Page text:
Tuesday, September 28, 2010

Anime: streaming vs. torrents

I periodically get asked by an online friend of mine why I don't stream anime when American licensing companies release it in that manner.  I have a lot of thoughts on the subject (more than I could feasibly type into IRC), so I wrote this post.

Streaming anime is a relatively new thing.  Rights holders are really only beginning to embrace the internet.  Torrents have been around for a while, DCC from IRC has been around even longer, and if you want to get technical, getting VHSes in the mail (for only media+shipping costs, they made a point of never charging more than that so there would be no profit) was the original way to get anime in America.

I've watched a few episodes of anime streamed, back when Shikabane Hime was coming out and there was some confusion about sub groups since it was licensed two episodes in.  What I got paled in comparison to even the crappiest fansub.  Here's a bulleted list.
  • Video quality: I could only watch in 480p SD, vs. the 720p HD released by most sub groups these days.
  • Subtitle styling: The subs weren't really styled at all and looked extremely bland.  Most sub groups put at least some effort into making their subtitles look nice.
  • Hardsub vs. softsub: The subs were encoded directly into the video, perhaps better known as "hardsubs".  The vast majority of sub groups release softsubs, where the subtitles are encoded as their own stream alongside the video and audio, and can be turned off if you'd like to take a screenshot without them.
  • Honorifics: They were gone.  Most sub groups these days leave them in, as they tell you what kind of a relationship people have with each other.
  • Typesetting (signs, etc.): No typesetting for signs.  Even before the days of Advanced Sub Station Alpha subtitles, subbers have at least tried to indicate what signs, computer screens, etc. are saying.  This is because they're usually important.
  • Name order: The names are usually swapped in the subtitles.  Japanese name order is family name, then given name, whereas the American name order is the exact opposite.  When the subtitles say something that's clearly not what I just heard, it's wrong.
  • OP/ED karaoke: Some companies are getting better about this, but fansubs still do it better.  The most you can usually expect on an official release is english subs on odd-numbered episodes and romaji subs on even-numbered episodes.  A few companies who get it are beginning to put both on all episodes.
  • Chapter stops: not available in streaming, prevalent but not omnipresent in fansubs.  This subject seems like a non-issue, but it's very important for when you're marathonning an anime and want to skip the OP/ED/previews so you can get on with it.
  • Quality of translation: Fansubbers often have direct competition on a series, because there is no exclusivity in fansubbing.  Multiple groups can and will pick up the same series, so the translation quality issue usually determines which groups are more popular (speed plays a role too).  Official releases get exclusive distribution rights, which means they have no direct competition and thus no incentive to make their translations better.  I often hear things in the audio that never made it into the official subtitles that the sub groups did in fact pick up on.  And this is with a very small knowledge of Japanese.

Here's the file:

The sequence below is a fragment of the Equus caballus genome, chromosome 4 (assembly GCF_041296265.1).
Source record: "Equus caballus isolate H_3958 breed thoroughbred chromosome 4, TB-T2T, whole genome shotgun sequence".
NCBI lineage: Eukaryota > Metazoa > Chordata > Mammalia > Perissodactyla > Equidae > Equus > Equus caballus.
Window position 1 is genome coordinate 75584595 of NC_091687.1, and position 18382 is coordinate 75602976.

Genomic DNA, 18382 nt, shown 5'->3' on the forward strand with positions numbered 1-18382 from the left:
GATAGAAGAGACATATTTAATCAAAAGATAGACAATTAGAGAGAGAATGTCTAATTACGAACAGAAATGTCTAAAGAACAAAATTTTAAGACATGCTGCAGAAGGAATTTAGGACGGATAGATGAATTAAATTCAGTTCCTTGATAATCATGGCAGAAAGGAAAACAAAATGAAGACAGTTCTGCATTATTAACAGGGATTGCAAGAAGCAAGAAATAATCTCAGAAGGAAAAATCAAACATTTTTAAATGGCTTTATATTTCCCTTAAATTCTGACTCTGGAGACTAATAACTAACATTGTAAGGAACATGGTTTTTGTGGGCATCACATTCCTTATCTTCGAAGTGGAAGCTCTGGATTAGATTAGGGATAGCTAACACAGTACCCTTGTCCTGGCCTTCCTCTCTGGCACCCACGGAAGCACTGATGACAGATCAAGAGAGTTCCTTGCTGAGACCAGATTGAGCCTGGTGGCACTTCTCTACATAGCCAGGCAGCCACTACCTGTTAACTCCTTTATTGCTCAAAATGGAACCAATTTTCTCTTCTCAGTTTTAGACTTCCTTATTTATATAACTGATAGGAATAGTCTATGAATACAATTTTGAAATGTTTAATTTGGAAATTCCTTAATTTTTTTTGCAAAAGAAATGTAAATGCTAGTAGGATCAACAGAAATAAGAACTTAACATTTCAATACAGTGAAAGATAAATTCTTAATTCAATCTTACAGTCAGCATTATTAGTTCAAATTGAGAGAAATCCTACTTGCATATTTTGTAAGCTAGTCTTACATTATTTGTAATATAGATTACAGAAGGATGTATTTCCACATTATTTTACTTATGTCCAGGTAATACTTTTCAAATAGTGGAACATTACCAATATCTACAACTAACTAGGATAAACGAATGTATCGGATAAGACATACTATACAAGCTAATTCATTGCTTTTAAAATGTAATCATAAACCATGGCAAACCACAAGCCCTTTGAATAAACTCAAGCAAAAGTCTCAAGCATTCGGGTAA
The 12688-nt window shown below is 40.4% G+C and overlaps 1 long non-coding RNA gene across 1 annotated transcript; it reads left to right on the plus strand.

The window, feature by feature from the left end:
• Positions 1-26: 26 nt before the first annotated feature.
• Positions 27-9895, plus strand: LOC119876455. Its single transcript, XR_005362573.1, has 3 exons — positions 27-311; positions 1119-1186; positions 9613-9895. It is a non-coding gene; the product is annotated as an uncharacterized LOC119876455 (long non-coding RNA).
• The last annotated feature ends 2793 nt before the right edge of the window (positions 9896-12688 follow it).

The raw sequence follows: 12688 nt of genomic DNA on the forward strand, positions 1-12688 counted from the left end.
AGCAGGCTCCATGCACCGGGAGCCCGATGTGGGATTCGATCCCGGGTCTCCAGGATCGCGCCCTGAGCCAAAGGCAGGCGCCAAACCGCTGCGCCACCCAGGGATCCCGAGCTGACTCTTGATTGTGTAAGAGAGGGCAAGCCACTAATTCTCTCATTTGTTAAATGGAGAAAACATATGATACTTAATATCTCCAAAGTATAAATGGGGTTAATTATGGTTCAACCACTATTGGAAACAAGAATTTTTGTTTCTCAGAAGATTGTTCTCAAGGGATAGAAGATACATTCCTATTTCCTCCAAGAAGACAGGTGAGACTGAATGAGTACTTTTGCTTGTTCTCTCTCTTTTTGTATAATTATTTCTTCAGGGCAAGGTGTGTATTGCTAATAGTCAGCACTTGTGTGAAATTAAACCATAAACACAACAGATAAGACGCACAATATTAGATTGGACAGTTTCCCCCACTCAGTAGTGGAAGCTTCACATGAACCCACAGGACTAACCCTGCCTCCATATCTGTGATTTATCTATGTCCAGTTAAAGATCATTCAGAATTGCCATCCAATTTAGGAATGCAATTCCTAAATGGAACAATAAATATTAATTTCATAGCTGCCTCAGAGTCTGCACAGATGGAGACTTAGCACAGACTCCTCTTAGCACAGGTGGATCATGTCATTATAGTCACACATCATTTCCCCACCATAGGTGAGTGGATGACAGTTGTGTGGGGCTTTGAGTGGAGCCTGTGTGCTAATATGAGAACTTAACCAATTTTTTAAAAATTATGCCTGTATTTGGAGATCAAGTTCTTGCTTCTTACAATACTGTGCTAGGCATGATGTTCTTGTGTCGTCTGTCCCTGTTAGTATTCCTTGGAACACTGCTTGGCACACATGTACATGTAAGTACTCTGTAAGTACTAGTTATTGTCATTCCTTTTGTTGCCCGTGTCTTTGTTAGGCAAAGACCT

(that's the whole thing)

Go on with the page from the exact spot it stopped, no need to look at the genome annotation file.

• Speed of releases: Fansubbers usually put the official releases to shame here.  Streaming was introduced to alleviate this, but then they have to deal with everything I mentioned above effectively giving them competition, where they get blown out of the water.  When the turnaround time from Japanese airing to American DVD/BD release goes down from the astronomical delay it currently is, maybe more people will get them.
  • Guarantee of release: Some really good shows never get licensed and thus never have an official US release.  With fansubs, you can usually count on someone releasing a series you're interested in.
  • The issue of blind buy vs. previewing: This is exactly what streaming anime is supposed to alleviate, but why bother when you can usually get a release that's better in overall quality from a fansub group that isn't in it just for the money since fansubbers don't make money off of their releases?
  • Version 2: when fansubbers mess up, they can re-release a single episode to fix the issue.  When official releases mess up, you're stuck with it due to production costs making a re-release not feasible.  With streaming, they can correct errors, but you don't get any indication they've done so.
  • Dependencies: When watching anime, your viewing experience is dependent on your computer's resource usage.  When watching with a dedicated program, you can generally be sure there aren't going to be any playback issues unless there's a problem with the file itself.  When streaming, the stability of your web browser and the massive resource usage and general instability of Flash gets thrown into the mix.
  • Availability: With streaming anime, they can make it disappear whenever they want, and if you want to watch it again, you're screwed.  With fansubs, once you have the file, it's not going to randomly, uncontrollably, and unpredictably disappear.  Plus, streams often have region restrictions, while fansubs don't.
  • The flipside: There are a few cases where streaming does win, but generally they're only in the area of overall convenience.  Since most decent torrent clients these days have RSS downloaders, it's less of an issue as you can just set it up to automatically get every new episode of whatever series you're watching.  Then you'll have the pleasant surprise of waking up to find that you're seeding something.
More may be added if anything else comes to mind, but that's pretty all-encompassing as-is.

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